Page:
Site icon Local Democracy and Health

Local Healthwatch – Getting Strategic and punching above its weight

HW Punch

In our work with local Healthwatch it struck me is that one of the challenges that local Healthwatch face is operating at both an operational and strategic level.

The default for understandable reasons tends to be towards the operational – not least because I suspect this is what they are performance managed on by their commissioner. In other words there is a focus on the delivery of services. In Healthwatch terms this might be:

All of this is clearly important – a local Healthwatch has no credibility if it cannot demonstrate that it has a clear programme of practical actions developed in response to concerns raised by members of the public.

However, this is not enough – they need to be able to bring their influence to bear at a system level too.

In the Quality Statements that we developed for Healthwatch England last year local Healthwatch identified that one of the most important areas by which their effectiveness should be measured was that concerned with how they manage strategic relationships – their relationship to their local health and care system as a whole.

In order to do this effectively local Healthwatch need to go further than just using their positional power on the Health and Wellbeing Board. From our work I have seen examples of where local Healthwatch are doing this successfully. Here are some examples.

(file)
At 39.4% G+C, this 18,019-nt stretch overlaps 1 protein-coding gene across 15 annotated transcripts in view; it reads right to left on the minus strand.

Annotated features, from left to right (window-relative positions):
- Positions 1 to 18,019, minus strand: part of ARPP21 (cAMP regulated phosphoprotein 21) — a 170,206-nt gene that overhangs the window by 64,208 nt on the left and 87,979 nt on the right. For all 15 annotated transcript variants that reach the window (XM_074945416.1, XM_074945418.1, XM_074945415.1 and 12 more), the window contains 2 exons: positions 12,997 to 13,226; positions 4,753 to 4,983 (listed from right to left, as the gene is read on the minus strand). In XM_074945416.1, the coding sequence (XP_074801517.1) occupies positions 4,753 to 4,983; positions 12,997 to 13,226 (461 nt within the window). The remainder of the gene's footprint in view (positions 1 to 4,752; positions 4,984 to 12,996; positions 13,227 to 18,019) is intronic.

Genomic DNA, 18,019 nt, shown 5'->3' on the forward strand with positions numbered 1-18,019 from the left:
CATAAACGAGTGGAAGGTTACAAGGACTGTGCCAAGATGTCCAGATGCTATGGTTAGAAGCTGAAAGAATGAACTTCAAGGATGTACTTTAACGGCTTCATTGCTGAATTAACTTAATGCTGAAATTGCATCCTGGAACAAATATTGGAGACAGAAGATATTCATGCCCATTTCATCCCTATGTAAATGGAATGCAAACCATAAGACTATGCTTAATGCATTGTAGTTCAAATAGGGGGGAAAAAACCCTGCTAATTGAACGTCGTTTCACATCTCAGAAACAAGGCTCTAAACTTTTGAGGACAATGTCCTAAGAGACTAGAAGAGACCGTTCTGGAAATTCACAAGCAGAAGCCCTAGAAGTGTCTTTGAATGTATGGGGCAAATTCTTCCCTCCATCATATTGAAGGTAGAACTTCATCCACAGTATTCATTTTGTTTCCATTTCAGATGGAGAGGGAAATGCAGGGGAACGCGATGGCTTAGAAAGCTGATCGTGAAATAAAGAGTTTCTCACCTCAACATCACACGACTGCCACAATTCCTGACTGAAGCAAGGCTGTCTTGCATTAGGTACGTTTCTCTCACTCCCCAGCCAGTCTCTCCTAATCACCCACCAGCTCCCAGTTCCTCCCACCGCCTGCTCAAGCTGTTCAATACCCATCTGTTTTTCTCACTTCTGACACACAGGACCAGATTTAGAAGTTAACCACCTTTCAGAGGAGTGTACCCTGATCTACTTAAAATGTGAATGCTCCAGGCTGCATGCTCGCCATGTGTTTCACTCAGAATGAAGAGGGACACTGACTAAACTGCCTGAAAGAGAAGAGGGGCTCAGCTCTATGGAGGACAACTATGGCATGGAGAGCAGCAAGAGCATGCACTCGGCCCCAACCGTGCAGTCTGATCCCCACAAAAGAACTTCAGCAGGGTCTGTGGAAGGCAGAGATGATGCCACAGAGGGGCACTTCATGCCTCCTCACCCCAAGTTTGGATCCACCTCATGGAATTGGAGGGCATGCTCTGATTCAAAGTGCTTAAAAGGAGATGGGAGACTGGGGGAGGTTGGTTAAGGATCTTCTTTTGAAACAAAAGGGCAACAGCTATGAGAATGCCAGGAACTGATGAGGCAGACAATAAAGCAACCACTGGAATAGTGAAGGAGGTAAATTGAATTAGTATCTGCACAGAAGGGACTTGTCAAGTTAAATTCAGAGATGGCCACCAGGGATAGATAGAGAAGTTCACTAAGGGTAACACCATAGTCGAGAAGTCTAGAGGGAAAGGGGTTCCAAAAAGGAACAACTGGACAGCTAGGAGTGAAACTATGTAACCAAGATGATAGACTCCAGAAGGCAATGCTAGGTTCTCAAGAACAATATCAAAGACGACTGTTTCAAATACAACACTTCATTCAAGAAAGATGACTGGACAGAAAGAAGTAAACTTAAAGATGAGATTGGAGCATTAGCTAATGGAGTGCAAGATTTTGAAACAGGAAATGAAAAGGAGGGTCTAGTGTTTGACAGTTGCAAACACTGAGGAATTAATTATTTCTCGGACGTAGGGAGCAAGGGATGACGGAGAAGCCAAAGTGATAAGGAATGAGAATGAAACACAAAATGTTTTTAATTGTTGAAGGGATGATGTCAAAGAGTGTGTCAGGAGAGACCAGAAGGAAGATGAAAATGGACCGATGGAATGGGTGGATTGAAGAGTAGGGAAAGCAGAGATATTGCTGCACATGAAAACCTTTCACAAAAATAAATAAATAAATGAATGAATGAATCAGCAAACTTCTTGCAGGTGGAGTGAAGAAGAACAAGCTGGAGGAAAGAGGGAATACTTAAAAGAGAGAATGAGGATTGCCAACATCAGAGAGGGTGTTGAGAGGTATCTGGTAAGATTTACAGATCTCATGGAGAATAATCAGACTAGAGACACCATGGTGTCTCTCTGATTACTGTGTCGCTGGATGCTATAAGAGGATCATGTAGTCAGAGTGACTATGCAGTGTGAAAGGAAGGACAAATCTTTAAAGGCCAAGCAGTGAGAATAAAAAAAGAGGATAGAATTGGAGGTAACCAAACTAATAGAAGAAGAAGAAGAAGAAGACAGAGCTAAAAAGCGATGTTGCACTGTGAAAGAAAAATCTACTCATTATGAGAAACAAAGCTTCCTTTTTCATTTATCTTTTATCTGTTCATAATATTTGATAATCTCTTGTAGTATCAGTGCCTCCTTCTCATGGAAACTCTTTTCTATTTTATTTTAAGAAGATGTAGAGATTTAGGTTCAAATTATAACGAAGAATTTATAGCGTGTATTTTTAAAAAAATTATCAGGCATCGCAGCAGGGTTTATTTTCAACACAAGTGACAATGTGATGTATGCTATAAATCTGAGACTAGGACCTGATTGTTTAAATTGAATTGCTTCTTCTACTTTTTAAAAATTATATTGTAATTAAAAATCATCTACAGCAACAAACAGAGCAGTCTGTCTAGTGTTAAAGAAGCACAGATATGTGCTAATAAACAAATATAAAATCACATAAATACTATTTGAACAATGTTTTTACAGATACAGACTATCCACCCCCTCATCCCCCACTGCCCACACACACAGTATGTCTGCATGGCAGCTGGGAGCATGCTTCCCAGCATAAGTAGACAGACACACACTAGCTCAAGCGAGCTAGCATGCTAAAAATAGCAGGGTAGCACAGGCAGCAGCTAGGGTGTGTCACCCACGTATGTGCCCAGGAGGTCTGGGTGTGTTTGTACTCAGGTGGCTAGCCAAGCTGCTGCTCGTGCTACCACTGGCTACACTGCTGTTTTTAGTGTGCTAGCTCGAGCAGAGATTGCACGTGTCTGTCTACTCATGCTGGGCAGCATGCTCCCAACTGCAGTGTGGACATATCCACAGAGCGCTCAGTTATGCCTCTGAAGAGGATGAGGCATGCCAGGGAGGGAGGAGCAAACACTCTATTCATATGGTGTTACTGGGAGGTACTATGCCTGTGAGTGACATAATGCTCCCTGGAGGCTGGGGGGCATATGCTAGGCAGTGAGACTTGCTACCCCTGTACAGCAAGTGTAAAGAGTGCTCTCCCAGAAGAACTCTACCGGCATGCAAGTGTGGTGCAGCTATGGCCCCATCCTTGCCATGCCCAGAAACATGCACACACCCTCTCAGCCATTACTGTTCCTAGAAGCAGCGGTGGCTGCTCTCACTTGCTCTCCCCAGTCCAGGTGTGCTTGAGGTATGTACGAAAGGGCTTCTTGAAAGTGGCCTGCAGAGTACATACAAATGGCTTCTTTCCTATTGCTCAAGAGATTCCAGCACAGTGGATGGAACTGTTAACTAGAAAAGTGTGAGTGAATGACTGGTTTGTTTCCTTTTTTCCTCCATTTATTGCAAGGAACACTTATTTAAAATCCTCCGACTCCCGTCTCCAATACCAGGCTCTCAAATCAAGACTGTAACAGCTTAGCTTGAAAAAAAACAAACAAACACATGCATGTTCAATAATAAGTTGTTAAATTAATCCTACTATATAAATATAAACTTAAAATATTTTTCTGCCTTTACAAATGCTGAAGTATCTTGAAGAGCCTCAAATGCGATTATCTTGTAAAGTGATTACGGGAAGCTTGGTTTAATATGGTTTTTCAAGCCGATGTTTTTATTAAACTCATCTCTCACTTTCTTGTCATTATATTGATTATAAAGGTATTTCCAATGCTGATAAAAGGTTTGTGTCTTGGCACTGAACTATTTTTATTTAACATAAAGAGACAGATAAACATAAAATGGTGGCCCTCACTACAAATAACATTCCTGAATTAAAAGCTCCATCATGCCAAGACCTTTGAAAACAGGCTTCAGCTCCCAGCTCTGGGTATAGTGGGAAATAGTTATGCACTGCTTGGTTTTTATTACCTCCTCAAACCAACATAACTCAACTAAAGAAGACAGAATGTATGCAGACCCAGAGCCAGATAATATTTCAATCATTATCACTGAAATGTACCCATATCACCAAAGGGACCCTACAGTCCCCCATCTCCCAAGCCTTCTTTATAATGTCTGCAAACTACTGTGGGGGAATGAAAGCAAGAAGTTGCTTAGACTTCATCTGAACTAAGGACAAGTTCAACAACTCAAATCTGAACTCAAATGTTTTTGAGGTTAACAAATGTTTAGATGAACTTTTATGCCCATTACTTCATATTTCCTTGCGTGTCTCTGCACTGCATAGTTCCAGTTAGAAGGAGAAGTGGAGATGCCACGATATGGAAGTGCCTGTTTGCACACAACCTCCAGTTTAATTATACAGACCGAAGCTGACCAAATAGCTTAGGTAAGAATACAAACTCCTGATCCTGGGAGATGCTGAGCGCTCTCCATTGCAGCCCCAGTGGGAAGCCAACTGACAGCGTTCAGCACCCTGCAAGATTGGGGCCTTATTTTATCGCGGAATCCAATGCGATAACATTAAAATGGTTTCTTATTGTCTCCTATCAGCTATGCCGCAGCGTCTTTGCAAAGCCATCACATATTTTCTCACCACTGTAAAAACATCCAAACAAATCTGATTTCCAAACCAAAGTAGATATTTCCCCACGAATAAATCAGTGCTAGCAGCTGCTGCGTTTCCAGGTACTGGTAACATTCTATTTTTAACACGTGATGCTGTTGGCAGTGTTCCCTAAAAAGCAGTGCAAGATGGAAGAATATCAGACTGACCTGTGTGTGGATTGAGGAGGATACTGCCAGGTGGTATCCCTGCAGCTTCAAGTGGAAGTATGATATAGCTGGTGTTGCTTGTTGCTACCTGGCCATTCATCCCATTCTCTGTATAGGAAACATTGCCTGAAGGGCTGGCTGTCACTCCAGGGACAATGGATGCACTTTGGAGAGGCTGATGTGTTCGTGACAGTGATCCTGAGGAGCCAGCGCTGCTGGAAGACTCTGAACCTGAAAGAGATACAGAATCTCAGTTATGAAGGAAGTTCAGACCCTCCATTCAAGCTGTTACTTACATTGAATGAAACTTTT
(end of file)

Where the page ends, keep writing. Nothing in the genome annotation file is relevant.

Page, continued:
Making Quality Accounts Meaningful

Following a report we wrote on with Healthwatch Leeds on the relationship between Quality Accounts (and Local Accounts) and local Healthwatch – Healthwatch Leeds have continued to develop work in this area. This year they are holding two workshops – the first held earlier this year gave Quality Account leads from across the system (big hospital trusts, hospices, community NHS trusts, the local authority) the chance to share progress they had made to address some of the challenges they identified in the Quality Accounts last year. The second workshop will allow a joint discussion on their draft Quality Accounts for this year.

This friendly, collective discussion achieves the following:

A shared approach to engagement

Healthwatch Leeds pulls together a “Public Voices Group” a regular bi-monthly meeting of engagement leads from across the health and care system – provider and commissioner. This forum provides an opportunity to:

Advice and Information

This is an emerging area. In our work across the country it has been striking that the area where the work of local Healthwatch is least understood is that to do with Information, Advice and Signposting for individual members of the public. I don’t think this is surprising for two reasons:

I think that this could be an area where local Healthwatch has a role to advocate for a strategic review advice and information provision – who is being missed out and what good might look like.

What do you think?

Exit mobile version